The Act of Killing

Joshua Oppenheimer’s startling documentary The Act of Killing has attracted praise and controversy alike. The Independent’s reviewer called it ‘without question one of the most horrifying films I’ve ever seen.’ The reason is not hard to see. The documentary features real mass murderers re-enacting their crimes for the camera. That The Act of Killing is neither voyeuristic nor sensationalist is a testament to the thoughtfulness that Oppenheimer has brought to the making of this remarkable film. Continue reading

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In Democracy Building the Means are the Ends

A Blow to Democracy in Egypt

One year ago Egyptians were celebrating the end of thirty years of dictatorship and the beginning of a new era of democracy. Now Egypt’s first elected President Muhammad Morsi has been ousted by a combination of street protests and military intervention. This is a mistake. By adopting non-democratic means, Egypt’s opposition parties are unwittingly playing into the hands of those, on all sides, whose pathology makes them incapable of building democracy. Continue reading

Our Age of Unrest

This weekend marks the first anniversary of the election of Mohamed Morsi as President of Egypt. During the first year of Morsi’s rule, Egyptian society has become more divided. After his election victory, instead of seeking to build consensus around a new political order, Morsi sought instead to monopolise power. As a result, this anniversary is being marked by protests instead of celebrations. Continue reading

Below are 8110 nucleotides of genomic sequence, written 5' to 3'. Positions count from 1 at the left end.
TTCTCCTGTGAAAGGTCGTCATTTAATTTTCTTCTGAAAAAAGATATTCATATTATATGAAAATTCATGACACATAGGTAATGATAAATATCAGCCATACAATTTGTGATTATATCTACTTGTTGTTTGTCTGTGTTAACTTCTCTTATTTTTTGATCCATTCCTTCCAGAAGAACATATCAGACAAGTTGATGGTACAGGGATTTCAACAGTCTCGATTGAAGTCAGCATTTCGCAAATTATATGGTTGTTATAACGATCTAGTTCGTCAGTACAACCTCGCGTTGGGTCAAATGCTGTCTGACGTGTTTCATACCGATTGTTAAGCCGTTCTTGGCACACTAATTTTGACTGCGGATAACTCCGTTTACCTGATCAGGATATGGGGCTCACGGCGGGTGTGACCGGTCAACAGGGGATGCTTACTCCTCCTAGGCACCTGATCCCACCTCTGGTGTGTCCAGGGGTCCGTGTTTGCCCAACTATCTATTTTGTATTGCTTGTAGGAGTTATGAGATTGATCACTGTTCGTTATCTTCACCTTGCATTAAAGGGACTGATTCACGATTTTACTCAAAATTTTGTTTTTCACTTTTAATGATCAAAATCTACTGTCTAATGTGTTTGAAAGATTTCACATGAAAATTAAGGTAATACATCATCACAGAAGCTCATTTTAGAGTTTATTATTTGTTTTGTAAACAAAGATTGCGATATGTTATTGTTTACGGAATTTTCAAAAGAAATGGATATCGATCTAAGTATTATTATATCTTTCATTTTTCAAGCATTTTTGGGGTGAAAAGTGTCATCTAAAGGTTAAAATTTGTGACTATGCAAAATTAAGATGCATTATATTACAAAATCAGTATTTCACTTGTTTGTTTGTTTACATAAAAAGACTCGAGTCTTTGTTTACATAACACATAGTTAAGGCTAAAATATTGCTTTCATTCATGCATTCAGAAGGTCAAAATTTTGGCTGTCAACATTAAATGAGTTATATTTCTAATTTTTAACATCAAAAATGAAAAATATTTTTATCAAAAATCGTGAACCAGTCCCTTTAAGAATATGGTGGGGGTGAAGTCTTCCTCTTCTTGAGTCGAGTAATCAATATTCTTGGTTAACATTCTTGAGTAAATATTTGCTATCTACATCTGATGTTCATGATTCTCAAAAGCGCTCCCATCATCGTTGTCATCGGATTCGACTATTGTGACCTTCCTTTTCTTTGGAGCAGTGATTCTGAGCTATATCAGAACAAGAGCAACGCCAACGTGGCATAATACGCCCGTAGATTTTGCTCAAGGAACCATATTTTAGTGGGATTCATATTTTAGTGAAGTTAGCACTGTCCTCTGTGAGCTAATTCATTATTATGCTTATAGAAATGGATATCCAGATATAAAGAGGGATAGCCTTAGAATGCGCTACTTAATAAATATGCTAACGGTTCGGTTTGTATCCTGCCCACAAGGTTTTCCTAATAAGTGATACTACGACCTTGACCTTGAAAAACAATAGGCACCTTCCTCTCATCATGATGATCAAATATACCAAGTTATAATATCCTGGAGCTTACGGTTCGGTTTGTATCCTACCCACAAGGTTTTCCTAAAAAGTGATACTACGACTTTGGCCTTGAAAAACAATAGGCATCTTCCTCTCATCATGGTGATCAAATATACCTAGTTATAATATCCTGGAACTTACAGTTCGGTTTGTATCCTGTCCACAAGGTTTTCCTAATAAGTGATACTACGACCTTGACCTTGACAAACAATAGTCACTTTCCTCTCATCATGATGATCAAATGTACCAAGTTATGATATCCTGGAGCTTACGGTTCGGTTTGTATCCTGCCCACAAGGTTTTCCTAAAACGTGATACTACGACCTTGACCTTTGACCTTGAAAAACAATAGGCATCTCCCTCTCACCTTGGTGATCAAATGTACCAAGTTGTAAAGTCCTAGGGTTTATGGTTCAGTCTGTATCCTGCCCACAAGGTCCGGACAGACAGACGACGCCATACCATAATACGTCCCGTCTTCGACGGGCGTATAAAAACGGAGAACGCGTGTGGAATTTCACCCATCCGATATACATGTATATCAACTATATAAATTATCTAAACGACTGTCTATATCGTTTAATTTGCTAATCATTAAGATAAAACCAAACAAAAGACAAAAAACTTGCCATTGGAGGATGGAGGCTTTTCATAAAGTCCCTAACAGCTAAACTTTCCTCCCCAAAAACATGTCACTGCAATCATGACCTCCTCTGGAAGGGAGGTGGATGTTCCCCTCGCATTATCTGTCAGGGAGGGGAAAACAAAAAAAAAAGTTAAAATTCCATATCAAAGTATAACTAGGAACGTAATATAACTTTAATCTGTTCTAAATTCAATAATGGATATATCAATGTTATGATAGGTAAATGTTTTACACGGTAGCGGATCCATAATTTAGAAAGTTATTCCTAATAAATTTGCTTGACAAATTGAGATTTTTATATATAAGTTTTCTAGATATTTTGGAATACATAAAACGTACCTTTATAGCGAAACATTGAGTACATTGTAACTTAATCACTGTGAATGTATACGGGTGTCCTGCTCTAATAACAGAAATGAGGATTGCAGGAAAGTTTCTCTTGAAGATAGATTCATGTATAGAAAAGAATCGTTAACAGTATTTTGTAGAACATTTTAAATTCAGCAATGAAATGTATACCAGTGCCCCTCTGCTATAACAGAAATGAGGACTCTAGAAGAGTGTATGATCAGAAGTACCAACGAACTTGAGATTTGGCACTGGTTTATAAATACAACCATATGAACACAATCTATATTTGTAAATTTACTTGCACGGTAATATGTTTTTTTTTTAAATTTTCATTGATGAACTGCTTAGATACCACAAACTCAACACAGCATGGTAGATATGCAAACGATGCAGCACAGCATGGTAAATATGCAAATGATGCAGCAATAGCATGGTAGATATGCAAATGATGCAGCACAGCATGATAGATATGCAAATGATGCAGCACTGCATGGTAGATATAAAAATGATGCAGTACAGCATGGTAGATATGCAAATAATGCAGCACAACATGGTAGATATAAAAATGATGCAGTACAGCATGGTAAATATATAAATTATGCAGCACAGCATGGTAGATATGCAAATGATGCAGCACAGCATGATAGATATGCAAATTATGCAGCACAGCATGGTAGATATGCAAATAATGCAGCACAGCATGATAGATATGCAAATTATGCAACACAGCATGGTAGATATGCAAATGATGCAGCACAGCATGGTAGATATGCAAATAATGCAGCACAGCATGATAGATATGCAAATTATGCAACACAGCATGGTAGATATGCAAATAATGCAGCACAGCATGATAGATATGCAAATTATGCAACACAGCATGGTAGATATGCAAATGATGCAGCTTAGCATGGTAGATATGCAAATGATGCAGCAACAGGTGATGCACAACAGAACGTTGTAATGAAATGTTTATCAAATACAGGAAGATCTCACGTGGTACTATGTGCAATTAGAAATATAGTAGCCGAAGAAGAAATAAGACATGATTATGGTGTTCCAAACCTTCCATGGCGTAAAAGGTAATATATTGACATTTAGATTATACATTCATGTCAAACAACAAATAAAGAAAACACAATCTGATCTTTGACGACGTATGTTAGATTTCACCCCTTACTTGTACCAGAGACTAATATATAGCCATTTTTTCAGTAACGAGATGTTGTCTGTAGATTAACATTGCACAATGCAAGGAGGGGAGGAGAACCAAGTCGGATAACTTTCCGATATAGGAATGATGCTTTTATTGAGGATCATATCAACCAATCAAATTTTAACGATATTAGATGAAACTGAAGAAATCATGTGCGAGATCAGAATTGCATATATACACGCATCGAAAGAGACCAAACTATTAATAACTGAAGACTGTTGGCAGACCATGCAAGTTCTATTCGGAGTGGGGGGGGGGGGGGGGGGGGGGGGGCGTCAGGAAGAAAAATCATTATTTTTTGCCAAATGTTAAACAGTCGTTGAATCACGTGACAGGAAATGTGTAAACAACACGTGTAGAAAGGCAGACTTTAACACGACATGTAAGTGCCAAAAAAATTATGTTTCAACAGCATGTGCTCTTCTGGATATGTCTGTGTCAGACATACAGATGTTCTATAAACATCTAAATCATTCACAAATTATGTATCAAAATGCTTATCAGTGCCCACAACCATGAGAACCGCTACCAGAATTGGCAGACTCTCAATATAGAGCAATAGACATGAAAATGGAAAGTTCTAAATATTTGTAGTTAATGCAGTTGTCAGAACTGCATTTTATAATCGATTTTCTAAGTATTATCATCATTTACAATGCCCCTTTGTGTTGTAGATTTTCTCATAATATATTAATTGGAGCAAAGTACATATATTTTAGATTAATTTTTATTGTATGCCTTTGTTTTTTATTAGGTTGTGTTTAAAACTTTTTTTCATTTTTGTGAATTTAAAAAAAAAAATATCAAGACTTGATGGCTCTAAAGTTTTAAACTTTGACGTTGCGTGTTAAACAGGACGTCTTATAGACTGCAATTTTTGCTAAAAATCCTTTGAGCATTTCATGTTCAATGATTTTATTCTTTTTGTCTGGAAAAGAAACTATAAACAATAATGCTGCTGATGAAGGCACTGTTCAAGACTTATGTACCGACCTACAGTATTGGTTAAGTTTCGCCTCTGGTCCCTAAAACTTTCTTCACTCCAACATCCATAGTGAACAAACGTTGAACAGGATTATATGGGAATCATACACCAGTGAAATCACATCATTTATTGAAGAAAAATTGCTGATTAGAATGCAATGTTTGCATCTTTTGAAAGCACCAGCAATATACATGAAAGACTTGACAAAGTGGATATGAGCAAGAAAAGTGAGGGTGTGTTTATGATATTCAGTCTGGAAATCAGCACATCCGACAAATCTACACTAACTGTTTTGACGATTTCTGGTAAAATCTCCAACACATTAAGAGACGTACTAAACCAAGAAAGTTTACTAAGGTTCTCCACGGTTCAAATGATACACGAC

Empowering Women Reduces Violence

The global struggle for gender equality is not only about justice. Women’s equality is an essential precondition for the reduction of violence and greed in our world.

The debate on women’s rights is about to change radically. Continue reading

Dignity Violators

Donna Hicks is a leading professional in the field of international conflict resolution. During her decades of work trying to reconcile warring parties around the world, she realised that conflict resolution negotiations were often marred by the presence of a powerful emotional undercurrent – a force which could erupt at any moment and destroy the negotiations.  She eventually came to understand that destructive force as being rooted in violations of human dignity. Continue reading

Is Progress Inevitable?

I’m just back from the MatchPoints Seminar on ‘The Culture of Politics, Economics and International Relations’, in Aarhus, Denmark, where I gave a presentation on ‘Culture as Defence against Pathological Elites’. A number of interesting questions came up again and again over the four days of the conference. Is progress inevitable? Are human rights a western invention? Does modernisation have to mean westernisation? Continue reading

Cultural Tyranny

The biggest danger to our rights today is not from government acting against the will of the majority but from government which has become the mere instrument of this majority…. Wrong will be done as much by an all-powerful people as by an all-powerful prince.

James Madison

When psychopaths and people with other dangerous personality disorders hold power, the result is political tyranny. Continue reading